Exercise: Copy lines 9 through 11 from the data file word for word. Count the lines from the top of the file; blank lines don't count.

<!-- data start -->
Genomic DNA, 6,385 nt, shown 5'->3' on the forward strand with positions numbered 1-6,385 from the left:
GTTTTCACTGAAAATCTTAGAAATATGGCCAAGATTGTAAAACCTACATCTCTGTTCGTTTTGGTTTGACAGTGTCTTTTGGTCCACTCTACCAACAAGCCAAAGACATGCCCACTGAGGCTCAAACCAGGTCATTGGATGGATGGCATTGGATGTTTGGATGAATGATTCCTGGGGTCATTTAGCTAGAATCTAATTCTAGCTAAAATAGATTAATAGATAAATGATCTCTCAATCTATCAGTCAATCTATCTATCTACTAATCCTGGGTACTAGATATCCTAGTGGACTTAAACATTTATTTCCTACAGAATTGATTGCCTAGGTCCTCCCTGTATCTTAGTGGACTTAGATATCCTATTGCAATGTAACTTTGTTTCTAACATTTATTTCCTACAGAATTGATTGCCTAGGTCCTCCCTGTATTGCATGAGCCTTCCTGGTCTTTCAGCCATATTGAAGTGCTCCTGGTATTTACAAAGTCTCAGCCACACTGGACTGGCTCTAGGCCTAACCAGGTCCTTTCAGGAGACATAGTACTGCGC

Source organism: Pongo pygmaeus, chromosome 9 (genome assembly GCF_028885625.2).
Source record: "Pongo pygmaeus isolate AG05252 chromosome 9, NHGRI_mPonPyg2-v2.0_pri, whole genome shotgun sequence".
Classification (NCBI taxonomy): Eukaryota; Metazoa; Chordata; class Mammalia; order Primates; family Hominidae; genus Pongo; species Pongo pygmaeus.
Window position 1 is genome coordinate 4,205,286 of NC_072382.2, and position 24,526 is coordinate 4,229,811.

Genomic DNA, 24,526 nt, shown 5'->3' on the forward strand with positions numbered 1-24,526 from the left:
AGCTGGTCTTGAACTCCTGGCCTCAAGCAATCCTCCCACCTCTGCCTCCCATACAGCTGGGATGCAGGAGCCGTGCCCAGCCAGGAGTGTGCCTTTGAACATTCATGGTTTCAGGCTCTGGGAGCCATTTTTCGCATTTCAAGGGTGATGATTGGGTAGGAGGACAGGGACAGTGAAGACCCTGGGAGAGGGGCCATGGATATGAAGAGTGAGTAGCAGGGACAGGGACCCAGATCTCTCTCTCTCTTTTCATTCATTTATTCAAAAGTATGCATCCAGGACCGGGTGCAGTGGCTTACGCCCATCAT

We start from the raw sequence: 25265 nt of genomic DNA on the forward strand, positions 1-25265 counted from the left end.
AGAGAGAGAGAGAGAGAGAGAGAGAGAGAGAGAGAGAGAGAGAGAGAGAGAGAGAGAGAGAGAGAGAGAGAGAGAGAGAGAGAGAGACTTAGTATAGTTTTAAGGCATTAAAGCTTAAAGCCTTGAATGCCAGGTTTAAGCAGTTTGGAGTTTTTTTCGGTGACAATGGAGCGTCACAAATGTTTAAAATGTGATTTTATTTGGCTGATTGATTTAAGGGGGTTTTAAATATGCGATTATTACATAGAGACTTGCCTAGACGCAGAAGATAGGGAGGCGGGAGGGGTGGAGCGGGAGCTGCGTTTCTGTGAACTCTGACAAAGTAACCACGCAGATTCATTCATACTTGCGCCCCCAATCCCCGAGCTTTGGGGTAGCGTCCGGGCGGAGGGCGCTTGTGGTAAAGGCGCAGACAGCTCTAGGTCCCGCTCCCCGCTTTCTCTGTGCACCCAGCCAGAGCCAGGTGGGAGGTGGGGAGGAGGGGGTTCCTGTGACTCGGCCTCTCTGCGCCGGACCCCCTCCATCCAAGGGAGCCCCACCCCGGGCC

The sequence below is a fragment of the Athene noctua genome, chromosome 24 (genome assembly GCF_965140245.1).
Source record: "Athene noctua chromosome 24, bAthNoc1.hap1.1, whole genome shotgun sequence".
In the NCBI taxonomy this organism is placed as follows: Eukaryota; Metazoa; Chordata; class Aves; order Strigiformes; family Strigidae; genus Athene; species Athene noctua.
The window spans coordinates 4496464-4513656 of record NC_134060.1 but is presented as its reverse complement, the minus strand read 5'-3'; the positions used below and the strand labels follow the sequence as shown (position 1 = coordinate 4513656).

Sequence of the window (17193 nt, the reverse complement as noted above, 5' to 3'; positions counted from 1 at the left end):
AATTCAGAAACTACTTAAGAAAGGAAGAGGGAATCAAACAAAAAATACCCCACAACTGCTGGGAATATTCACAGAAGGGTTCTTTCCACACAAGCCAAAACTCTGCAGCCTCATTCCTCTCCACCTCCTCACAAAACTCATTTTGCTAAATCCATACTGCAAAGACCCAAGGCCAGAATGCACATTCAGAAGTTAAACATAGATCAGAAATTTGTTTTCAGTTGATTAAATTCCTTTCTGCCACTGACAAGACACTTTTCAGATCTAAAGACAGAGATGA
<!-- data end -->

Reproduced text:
We start from the raw sequence: 25265 nt of genomic DNA on the forward strand, positions 1-25265 counted from the left end.
AGAGAGAGAGAGAGAGAGAGAGAGAGAGAGAGAGAGAGAGAGAGAGAGAGAGAGAGAGAGAGAGAGAGAGAGAGAGAGAGAGAGAGACTTAGTATAGTTTTAAGGCATTAAAGCTTAAAGCCTTGAATGCCAGGTTTAAGCAGTTTGGAGTTTTTTTCGGTGACAATGGAGCGTCACAAATGTTTAAAATGTGATTTTATTTGGCTGATTGATTTAAGGGGGTTTTAAATATGCGATTATTACATAGAGACTTGCCTAGACGCAGAAGATAGGGAGGCGGGAGGGGTGGAGCGGGAGCTGCGTTTCTGTGAACTCTGACAAAGTAACCACGCAGATTCATTCATACTTGCGCCCCCAATCCCCGAGCTTTGGGGTAGCGTCCGGGCGGAGGGCGCTTGTGGTAAAGGCGCAGACAGCTCTAGGTCCCGCTCCCCGCTTTCTCTGTGCACCCAGCCAGAGCCAGGTGGGAGGTGGGGAGGAGGGGGTTCCTGTGACTCGGCCTCTCTGCGCCGGACCCCCTCCATCCAAGGGAGCCCCACCCCGGGCC

The sequence below is a fragment of the Athene noctua genome, chromosome 24 (genome assembly GCF_965140245.1).